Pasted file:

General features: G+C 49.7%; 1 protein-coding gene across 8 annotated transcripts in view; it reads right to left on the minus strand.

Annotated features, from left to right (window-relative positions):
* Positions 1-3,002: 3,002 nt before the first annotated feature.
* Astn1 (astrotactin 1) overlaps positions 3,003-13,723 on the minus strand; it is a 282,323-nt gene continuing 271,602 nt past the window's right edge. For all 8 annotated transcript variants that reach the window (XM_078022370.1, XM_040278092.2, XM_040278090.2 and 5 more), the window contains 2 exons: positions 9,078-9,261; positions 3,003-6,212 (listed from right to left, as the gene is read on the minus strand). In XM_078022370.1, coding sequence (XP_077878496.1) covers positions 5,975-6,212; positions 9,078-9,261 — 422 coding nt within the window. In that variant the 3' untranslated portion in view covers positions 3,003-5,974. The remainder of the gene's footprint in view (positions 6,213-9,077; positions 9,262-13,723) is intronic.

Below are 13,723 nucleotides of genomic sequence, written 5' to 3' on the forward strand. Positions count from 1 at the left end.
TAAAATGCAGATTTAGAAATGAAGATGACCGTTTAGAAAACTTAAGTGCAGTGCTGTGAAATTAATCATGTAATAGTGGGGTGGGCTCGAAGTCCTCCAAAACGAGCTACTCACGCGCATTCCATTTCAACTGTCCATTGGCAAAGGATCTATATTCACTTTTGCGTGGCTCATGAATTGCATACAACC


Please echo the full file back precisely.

General features: G+C 49.7%; 1 protein-coding gene across 8 annotated transcripts in view; it reads right to left on the minus strand.

Annotated features, from left to right (window-relative positions):
* Positions 1-3,002: 3,002 nt before the first annotated feature.
* Astn1 (astrotactin 1) overlaps positions 3,003-13,723 on the minus strand; it is a 282,323-nt gene continuing 271,602 nt past the window's right edge. For all 8 annotated transcript variants that reach the window (XM_078022370.1, XM_040278092.2, XM_040278090.2 and 5 more), the window contains 2 exons: positions 9,078-9,261; positions 3,003-6,212 (listed from right to left, as the gene is read on the minus strand). In XM_078022370.1, coding sequence (XP_077878496.1) covers positions 5,975-6,212; positions 9,078-9,261 — 422 coding nt within the window. In that variant the 3' untranslated portion in view covers positions 3,003-5,974. The remainder of the gene's footprint in view (positions 6,213-9,077; positions 9,262-13,723) is intronic.

Below are 13,723 nucleotides of genomic sequence, written 5' to 3' on the forward strand. Positions count from 1 at the left end.
TAAAATGCAGATTTAGAAATGAAGATGACCGTTTAGAAAACTTAAGTGCAGTGCTGTGAAATTAATCATGTAATAGTGGGGTGGGCTCGAAGTCCTCCAAAACGAGCTACTCACGCGCATTCCATTTCAACTGTCCATTGGCAAAGGATCTATATTCACTTTTGCGTGGCTCATGAATTGCATACAACC